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You think there’s something strange going on with your dog. For a few days now, he hasn’t been eating or playing, he’s had diarrhea or worms… but why? What’s the reason for this sudden change in behavior?
Your dog doesn’t really know how to complain when he’s got a problem, so it’s up to you to take the necessary steps and be attentive enough to discover what’s behind your dog’s abnormal behavior.
We’re going to answer that question and, above all, find out whether or not you should be worried and call the vet.
Here are the most common disorders among our dog friends, their most likely explanations and how to react depending on the case.
Behavior : Your dog has stopped eating, playing or moving… This shouldn’t necessarily alarm you too much, but it’s not harmless or to be taken lightly. In fact, your dog may just need a few days to recover from a small injury or other problem, but it could also be a psychological disorder or an internal illness.
Dogs are very sensitive animals, and can quickly feel unwell or depressed. This can lead to a hunger strike, behavioral problems or even to the dog hardly wanting to move at all. In the event of a psychological disorder, take the time to play with him as often as possible, and also to take him for walks. The important thing is for him to see the countryside and get his mind off things, and to get him out of the environment that’s oppressing him and making him depressed. He should soon regain a taste for life and be able to run around again in peace and quiet.
If the change in behavior persists, a visit to the vet will be necessary to carry out tests to see if your dog is suffering from an illness.
Diarrhoea: Transient diarrhea is not uncommon in dogs, and a change in diet or too many leftovers are the most frequent causes. If diarrhea persists and you haven’t changed your dog’s diet or force-fed him, he may be suffering from a virus or parasitic disease. For parasites, there’s nothing like a good dewormer. For viruses, it all depends on what your dog is suffering from. Visit your vet then, so you can give your dog the right care.
Injury : Your dog has injured himself, is limping, has a small sore, licks his paw pads incessantly or suffers during certain movements. As a general rule, everything should be back to normal in 2 or 3 days, but if the pain is too severe or persists for more than 5 days, it will be necessary to contact your vet.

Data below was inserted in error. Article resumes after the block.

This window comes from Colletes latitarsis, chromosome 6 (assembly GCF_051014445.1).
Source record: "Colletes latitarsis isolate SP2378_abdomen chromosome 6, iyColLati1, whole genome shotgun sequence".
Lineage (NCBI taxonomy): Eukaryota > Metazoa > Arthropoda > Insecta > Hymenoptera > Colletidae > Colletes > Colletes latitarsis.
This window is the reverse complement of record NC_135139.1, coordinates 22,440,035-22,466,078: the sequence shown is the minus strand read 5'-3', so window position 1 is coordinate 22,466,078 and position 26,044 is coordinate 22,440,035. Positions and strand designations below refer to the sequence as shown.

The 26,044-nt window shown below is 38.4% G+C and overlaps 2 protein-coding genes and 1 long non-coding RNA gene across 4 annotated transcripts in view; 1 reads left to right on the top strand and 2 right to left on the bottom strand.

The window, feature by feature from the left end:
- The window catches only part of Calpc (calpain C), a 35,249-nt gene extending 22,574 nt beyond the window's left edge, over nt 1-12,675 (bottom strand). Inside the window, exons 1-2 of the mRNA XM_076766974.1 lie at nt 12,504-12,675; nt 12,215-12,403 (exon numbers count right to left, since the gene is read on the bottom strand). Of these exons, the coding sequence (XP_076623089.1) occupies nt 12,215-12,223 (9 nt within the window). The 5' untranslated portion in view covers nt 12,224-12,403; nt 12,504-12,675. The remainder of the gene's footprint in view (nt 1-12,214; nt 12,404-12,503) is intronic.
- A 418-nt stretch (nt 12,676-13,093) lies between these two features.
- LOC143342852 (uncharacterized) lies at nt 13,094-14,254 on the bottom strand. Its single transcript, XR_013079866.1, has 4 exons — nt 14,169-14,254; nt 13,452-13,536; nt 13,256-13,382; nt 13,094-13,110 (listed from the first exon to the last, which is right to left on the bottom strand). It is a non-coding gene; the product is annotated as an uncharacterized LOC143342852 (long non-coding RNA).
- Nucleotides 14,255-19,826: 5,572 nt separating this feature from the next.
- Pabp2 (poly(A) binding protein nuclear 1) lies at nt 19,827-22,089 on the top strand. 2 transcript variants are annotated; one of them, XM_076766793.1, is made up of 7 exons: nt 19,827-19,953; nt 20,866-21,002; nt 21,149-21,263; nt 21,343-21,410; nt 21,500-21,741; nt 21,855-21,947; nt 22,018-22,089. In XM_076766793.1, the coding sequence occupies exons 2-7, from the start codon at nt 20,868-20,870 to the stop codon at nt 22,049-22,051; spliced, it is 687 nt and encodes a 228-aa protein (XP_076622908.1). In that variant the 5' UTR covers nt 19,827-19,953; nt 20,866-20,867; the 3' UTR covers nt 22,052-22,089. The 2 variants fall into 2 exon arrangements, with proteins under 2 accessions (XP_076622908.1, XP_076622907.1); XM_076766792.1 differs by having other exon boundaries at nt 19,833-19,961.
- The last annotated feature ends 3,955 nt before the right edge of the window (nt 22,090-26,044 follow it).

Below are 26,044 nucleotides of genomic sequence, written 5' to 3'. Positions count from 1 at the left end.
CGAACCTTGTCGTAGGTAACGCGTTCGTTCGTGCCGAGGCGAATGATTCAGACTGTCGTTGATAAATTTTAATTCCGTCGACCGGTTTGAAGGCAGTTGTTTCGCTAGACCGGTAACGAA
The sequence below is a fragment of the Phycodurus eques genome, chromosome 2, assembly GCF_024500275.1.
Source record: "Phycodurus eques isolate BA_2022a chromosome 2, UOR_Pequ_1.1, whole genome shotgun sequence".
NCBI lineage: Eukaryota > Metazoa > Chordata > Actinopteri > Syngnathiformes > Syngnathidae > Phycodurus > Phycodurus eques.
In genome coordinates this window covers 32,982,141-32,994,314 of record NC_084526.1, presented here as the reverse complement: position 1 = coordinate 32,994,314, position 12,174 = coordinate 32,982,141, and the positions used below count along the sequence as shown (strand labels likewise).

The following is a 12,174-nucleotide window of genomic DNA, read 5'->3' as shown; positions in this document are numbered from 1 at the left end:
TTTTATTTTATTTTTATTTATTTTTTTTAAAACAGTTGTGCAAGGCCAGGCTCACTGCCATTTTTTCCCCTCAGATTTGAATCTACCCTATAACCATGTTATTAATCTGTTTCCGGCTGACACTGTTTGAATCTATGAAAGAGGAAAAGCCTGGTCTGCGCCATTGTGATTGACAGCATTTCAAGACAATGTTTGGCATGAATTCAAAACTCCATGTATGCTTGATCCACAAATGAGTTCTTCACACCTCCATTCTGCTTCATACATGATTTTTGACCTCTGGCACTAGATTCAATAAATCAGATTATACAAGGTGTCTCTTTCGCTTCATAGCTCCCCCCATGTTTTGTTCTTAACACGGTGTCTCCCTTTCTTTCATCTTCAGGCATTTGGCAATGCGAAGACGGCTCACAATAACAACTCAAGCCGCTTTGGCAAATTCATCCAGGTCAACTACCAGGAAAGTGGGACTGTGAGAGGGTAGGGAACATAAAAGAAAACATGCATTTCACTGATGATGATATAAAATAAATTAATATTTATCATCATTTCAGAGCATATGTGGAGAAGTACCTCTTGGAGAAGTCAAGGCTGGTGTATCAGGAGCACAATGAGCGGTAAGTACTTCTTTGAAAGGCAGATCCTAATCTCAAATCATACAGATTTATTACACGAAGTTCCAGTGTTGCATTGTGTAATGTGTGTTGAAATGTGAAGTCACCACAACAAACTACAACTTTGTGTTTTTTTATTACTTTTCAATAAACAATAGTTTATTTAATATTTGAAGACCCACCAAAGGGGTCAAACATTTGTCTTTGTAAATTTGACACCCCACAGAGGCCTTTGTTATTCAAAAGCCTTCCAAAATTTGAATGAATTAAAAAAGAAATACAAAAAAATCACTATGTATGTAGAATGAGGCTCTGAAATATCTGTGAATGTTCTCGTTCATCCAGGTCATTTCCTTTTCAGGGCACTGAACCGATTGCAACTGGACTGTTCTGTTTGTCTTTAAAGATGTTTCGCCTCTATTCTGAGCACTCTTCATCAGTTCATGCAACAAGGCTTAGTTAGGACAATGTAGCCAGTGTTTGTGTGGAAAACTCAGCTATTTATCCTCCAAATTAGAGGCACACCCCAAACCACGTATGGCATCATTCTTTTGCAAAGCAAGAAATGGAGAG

Constipation: Dogs, like people, sometimes suffer from constipation. This problem is generally related to diet. It may be due to a sudden change in his diet, or to a food given in too large quantities. For example: bones give dogs constipation problems. So if you give your dog too much bone, he’ll suffer from constipation. The best prevention against constipation is a healthy, varied diet. If your dog is constipated, the best thing you can do is give him a large spoonful of edible oil (cooking oil). This will grease the intestine and help your dog to pass faeces. If the problem persists, you can also give him kerosene oil, a very good product to help dogs get rid of their constipation problems. However, if after a few days you see no improvement (and you’ve made sure he’s not eating bones or anything unusual), you’ll need to take him to the vet. Your vet will be able to provide him with the appropriate care, including a laxative product.
Excessive thirst: If your dog drinks a lot (more than usual), he’s bound to have to urinate more frequently, so it’s important that you take extra care as he could accidentally urinate inside. Firstly, if your dog drinks a lot after strenuous exercise (a long walk or a run in the woods) or excessive heat, this is perfectly normal. On the other hand, if your dog drinks a lot more than usual when it’s not too hot and he hasn’t made any unusual effort, there may be several reasons for this:
– a change of food (from pate to dry food will undoubtedly make him drink more), so there’s no need to worry.
– A bladder infection, in which case you’ll need to consult a vet.
– If he’s older, his kidneys may simply not be working as well, so a visit to the vet is in order.
– There are also a number of illnesses that can cause this type of problem, so it’s important to seek advice from your vet as soon as possible.
In any case, whether you consult a vet or not, it’s important that you don’t deprive your dog of the water his body needs. So don’t ever decide to limit the amount of water he drinks, and if he does drink more than usual, make sure you provide him with enough until the problem is resolved. And, don’t take this disorder lightly either, as your dog could be the victim of an illness that needs to be treated fairly quickly.
Whatever the problem you encounter with your dog, the most important thing is always to use common sense. After all, your dog can’t complain and tell you what he’s suffering from. It’s up to you to find out from his behavior.
And if a problem persists for no apparent reason, it’s always worth a visit to the vet for a routine check-up.